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Article by Jacky Lawrence
A Century in the Shoetrade
The shop in Milton Place The shop in Rectory Road
(above) The shop in Milton Place - later it was the coal office for the Co-op
(right) The shop in Rectory Road

Norman Shortland in his shop at the back of his house
Norman Shortland in his shop
My great grandfather, John Shortland, was born in Little Harrowden in 1853 and was on the 1871 census as a labourer. He came to Rushden sometime between 1871 and 1873 and married Mary Jane Sears in Rushden in 1874; on the marriage certificate he was shown as a shoemaker. In 1876 he started his business as 'Sewing, Stitching, Screwing, Studding & Slugging for the Boot Trade'. In the 1881 census he was down as a master shoe machinist in Lion Terrace and in 1891 as a shoe machinist in the High Street. In 1898 he had two houses built in Portland Road, numbers 24 and 26 and moved with his family into 24. His eldest son, my grandfather, Fred Shortland married Fanny Wheeler in 1898 and moved into number 26. John & Fred ran the business until John Shortland died in 1915 when Fred ran it on his own until his son, Norman, my uncle, was old enough to start.

In 1945 Fred Shortland died and Norman took over. I remember the shop/workshop from the early 1950s when it was in Milton Place, one of the small places that ran between Rectory Road and the High Street (where the two car parks are now). Sometime, I think about 1951/2, he moved from there near to the corner of Queen Street and Rectory Road and by this time was trading as a shoe mender as well as stitching etc. for the factories. I remember my cousin and I helping with the move by carting all the small stuff on a large flat-bed trolley - we thought it was great fun but I'm not sure how much actual help we were! We would have a great time in the shop during the school holidays, one of our favourite pastimes was dropping all the different sized nails on the floor, picking them up with a large magnet, and sorting them out again into the right boxes!! We often got into trouble for doing this.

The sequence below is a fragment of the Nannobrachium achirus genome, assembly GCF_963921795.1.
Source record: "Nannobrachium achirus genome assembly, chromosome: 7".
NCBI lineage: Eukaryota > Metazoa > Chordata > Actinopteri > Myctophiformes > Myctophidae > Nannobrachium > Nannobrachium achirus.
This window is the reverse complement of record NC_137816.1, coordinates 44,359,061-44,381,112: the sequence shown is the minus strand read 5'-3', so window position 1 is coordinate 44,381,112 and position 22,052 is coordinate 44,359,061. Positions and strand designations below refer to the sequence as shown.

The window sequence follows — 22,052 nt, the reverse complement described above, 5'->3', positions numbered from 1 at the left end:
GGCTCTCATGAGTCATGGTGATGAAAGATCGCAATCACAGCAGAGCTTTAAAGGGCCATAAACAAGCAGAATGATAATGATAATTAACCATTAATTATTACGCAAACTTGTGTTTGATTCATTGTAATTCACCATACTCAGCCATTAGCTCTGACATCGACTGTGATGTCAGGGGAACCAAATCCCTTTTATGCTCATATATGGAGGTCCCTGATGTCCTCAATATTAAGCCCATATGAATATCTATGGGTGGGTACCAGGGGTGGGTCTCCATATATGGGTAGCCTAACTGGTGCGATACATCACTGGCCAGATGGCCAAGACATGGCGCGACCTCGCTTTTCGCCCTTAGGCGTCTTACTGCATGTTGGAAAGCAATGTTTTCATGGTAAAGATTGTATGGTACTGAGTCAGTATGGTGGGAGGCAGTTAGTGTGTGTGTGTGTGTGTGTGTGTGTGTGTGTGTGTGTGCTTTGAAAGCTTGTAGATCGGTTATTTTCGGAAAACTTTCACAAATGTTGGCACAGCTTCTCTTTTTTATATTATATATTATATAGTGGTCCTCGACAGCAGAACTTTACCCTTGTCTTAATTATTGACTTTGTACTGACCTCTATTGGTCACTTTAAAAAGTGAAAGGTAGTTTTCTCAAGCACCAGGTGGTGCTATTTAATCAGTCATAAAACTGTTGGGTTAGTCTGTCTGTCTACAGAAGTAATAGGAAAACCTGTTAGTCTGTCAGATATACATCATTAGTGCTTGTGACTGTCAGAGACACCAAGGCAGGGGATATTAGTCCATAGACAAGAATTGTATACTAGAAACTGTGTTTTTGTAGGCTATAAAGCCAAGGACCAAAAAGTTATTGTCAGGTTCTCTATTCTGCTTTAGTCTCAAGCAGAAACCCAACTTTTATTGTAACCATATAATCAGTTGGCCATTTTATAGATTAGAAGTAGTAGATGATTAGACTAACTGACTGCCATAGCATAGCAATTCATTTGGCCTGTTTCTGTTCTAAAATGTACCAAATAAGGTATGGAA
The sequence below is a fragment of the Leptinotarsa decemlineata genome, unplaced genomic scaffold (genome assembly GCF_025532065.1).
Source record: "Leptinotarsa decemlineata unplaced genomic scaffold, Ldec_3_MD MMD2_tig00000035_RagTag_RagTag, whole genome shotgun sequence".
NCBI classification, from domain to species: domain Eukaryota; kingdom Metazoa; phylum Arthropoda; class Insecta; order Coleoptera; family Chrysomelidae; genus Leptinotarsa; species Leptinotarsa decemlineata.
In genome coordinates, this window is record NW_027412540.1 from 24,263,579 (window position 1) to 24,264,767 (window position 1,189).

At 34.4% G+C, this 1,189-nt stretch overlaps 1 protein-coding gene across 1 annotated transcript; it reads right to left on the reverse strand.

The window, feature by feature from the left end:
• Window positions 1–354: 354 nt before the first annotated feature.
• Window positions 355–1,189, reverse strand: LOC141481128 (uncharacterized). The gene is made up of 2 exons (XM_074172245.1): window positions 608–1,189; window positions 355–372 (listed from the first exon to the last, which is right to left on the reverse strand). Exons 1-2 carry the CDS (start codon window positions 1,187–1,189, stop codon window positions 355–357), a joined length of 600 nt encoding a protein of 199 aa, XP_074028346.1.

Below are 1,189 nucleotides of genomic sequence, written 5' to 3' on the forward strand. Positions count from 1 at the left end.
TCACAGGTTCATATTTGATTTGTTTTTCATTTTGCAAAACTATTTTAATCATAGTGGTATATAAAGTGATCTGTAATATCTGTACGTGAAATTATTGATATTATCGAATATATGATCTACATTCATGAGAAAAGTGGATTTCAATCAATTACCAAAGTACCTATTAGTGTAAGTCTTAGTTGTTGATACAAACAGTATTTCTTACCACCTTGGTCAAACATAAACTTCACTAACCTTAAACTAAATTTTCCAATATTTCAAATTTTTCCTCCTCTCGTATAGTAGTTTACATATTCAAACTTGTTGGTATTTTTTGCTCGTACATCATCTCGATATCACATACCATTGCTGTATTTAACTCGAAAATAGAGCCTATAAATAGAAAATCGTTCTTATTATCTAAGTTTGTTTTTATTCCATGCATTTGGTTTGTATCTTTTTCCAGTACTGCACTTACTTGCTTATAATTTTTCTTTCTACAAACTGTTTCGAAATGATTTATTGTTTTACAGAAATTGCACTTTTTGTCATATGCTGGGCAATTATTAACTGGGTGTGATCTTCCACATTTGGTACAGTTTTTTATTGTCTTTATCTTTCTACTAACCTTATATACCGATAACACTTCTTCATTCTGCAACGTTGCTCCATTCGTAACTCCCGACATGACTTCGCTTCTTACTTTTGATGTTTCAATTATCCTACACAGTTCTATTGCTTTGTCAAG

My uncle was well known in the town and when a modern 'heel bar' opened in the High Street it soon closed again as most people agreed that no one did as good a job mending their shoes as Mr. Shortland. I can clearly see him now using his different machines and how fascinating it was to watch him stitching and sewing and mending the shoes.

Eventually the shop was pulled down to make way for new building and my uncle had a workshop built in his back garden. He was supposed to be semi-retired but was in as much demand as ever and carried on mending shoes until ill health forced him to give up in 1983. He died, aged 80, in 1984 and sadly the business, which John Shortland started in 1876, died with him.

Copy of an invoice showing stock held by the business in 1933
An invoice showing stock held in 1933
Norman with the machine behind Ron Jones
In 1980 Norman's widow sold the machine to Ron Jones. Ron says: "I used to live in Rushden and Higham Ferrers. I had shoe repair shop in Bedford Road in Rushden for a couple of years before moving to Wales for 8 years taking all the equipment with me as I was still working then. We returned to this area to live in Raunds in 1997 (bringing all the machinery back with me!) I've been retired for 5 years so I only repair my wife's shoes, and mine of course!
Norman with the machine behind him (see white arrow)
Ron Jones operating the same machine


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